Main Article Content
By Lauren Styczynski, Medical Sciences
Advisor: Mark Baccei
Presentation ID: PM_B19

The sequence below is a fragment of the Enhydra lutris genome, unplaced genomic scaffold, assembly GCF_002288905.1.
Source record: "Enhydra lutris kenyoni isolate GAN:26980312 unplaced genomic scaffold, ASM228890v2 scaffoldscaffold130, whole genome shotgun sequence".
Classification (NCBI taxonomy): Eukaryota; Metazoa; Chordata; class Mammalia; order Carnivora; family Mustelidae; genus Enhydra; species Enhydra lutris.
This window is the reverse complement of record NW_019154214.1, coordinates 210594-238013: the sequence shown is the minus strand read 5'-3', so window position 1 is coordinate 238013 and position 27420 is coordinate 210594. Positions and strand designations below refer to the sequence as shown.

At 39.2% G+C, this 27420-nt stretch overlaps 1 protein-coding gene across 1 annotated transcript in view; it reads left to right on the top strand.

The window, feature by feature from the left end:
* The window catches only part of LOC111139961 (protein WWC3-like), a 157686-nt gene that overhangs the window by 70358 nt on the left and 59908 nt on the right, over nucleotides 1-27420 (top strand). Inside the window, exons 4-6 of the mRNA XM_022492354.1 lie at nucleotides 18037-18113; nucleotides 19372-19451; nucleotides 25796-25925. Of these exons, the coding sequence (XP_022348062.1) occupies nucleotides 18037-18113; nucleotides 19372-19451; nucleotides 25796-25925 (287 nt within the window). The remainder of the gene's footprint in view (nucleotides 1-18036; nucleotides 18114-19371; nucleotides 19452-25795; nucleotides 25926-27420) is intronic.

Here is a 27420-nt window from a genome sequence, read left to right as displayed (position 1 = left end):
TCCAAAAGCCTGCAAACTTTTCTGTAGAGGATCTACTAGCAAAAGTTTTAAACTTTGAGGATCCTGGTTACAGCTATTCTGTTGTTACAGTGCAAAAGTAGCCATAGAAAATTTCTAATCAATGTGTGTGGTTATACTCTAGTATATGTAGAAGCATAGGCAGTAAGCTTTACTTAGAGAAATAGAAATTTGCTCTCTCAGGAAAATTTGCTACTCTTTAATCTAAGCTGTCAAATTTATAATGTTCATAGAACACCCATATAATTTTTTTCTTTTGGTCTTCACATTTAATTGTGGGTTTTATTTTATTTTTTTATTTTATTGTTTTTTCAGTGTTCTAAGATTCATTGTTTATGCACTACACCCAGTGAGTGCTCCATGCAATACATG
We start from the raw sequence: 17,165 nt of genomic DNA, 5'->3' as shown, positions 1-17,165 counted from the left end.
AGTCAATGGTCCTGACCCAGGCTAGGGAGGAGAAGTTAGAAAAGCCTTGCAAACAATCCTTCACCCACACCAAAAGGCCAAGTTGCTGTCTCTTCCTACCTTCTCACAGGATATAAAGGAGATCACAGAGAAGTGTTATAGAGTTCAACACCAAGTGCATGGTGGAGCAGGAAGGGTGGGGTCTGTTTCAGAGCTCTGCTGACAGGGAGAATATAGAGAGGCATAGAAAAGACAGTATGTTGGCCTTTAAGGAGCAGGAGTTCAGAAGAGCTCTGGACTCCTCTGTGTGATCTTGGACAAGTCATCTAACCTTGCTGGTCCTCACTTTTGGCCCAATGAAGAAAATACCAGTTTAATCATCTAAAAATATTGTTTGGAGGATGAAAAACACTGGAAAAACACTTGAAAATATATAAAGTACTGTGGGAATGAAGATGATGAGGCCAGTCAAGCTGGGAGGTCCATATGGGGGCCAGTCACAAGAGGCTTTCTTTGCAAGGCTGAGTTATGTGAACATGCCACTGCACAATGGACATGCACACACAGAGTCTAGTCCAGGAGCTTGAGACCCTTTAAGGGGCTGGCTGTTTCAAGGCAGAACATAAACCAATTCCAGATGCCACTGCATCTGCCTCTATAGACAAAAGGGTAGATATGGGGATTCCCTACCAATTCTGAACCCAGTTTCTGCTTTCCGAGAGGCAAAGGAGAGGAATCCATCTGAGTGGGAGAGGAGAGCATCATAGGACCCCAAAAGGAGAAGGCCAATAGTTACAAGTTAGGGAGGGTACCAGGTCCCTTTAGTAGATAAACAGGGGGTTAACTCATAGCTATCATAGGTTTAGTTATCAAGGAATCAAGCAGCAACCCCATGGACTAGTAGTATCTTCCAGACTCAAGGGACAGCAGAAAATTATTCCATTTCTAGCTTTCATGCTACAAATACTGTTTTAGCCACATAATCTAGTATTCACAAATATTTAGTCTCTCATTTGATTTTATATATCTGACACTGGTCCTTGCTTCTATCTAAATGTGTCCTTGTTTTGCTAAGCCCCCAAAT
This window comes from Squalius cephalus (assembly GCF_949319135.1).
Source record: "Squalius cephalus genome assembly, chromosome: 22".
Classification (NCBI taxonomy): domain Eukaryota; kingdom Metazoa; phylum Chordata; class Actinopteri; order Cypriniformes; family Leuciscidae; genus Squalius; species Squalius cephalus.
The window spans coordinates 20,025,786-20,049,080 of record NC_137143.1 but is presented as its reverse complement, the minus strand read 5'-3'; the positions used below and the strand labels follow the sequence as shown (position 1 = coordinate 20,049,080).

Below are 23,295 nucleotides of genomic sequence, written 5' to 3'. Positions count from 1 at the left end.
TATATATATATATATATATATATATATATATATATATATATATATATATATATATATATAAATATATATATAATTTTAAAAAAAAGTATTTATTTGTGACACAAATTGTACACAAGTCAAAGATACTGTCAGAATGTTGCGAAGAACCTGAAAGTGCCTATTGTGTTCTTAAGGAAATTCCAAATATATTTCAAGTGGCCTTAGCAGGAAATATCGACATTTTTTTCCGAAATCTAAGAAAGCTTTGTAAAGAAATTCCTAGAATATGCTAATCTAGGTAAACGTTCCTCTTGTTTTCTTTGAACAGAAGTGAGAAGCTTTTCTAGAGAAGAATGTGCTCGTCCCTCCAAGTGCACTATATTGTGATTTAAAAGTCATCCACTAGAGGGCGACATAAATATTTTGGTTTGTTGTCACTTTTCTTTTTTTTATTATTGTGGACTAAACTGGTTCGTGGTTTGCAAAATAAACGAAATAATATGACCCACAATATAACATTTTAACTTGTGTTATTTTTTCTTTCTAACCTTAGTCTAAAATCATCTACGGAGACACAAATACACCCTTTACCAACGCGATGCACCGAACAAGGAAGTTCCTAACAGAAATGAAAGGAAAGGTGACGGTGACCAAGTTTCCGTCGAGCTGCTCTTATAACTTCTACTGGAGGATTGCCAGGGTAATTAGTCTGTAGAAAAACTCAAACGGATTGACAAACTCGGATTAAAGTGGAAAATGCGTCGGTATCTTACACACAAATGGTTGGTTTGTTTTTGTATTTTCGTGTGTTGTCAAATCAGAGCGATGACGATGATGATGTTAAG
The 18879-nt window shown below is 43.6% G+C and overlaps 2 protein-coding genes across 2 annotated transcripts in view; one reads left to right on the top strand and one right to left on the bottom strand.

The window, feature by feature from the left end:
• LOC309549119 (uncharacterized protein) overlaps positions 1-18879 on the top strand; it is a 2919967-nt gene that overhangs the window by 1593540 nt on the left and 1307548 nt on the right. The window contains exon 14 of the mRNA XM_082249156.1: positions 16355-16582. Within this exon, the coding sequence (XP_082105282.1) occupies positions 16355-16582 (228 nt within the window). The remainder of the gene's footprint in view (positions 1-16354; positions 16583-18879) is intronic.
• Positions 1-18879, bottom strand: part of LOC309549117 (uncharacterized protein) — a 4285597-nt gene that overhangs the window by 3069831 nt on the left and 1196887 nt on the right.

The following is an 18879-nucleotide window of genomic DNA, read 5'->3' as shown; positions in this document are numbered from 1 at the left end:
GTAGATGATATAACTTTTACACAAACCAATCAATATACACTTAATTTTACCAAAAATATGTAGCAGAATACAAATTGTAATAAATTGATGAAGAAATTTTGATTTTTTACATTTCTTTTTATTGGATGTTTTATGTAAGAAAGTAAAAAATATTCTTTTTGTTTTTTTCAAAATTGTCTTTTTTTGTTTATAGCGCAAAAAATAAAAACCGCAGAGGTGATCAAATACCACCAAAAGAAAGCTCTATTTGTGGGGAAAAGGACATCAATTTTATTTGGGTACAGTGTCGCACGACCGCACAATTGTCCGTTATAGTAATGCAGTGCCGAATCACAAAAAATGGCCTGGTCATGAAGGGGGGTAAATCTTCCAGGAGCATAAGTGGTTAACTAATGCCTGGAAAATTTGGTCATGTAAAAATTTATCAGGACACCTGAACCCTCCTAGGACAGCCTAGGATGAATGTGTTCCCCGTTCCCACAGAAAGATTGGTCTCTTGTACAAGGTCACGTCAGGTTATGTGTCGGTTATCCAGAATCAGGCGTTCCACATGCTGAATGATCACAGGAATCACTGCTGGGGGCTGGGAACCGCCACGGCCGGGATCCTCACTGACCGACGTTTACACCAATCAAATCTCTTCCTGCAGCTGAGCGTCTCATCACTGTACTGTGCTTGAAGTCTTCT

Abstract: Our group has found early life administration of vincristine (VNC), commonly used to treat pediatric leukemias, evokes peripheral neuropathy and mechanical pain hypersensitivity in rats that persists into adolescence. Whether neonatal VNC treatment alters baseline pain sensitivity throughout adulthood remains unknown. It is unclear if pediatric VNC exposure can 'prime' developing nociceptive pathways, and thereby exacerbate chronic pain, following subsequent trauma later in life. The present study investigated the degree to which neonatal VNC administration influences mechanical and thermal pain hypersensitivity in the presence of tissue injury sustained during adulthood. Immunohistochemistry suggested a resolution of the peripheral neuropathy occurs by 13-15 weeks of age; there were no differences in density of intraepidermal nerve fibers or activated Langerhans cells between groups. Baseline mechanical pain sensitivity was similar between experimental groups during adulthood, confirming recovery. To explore potential long-term effects of neonatal VNC on behavioral response to subsequent insults, a surgical incision of the hindpaw was administered to adult rats exposed to either VNC or vehicle neonatally. We observed no significant overall effect of early life VNC on the magnitude of post-operative pain. Modelling the clinical scenario where cancer relapse necessitates a second round of chemotherapy, separate groups of rats that had been treated with VNC (or vehicle) as neonates were administered VNC during adulthood. There was no significant effect of prior VNC exposure on the level of mechanical pain hypersensitivity produced by adult VNC treatment. These findings suggest neonatal VNC does not increase the susceptibility to develop chronic pain as adults.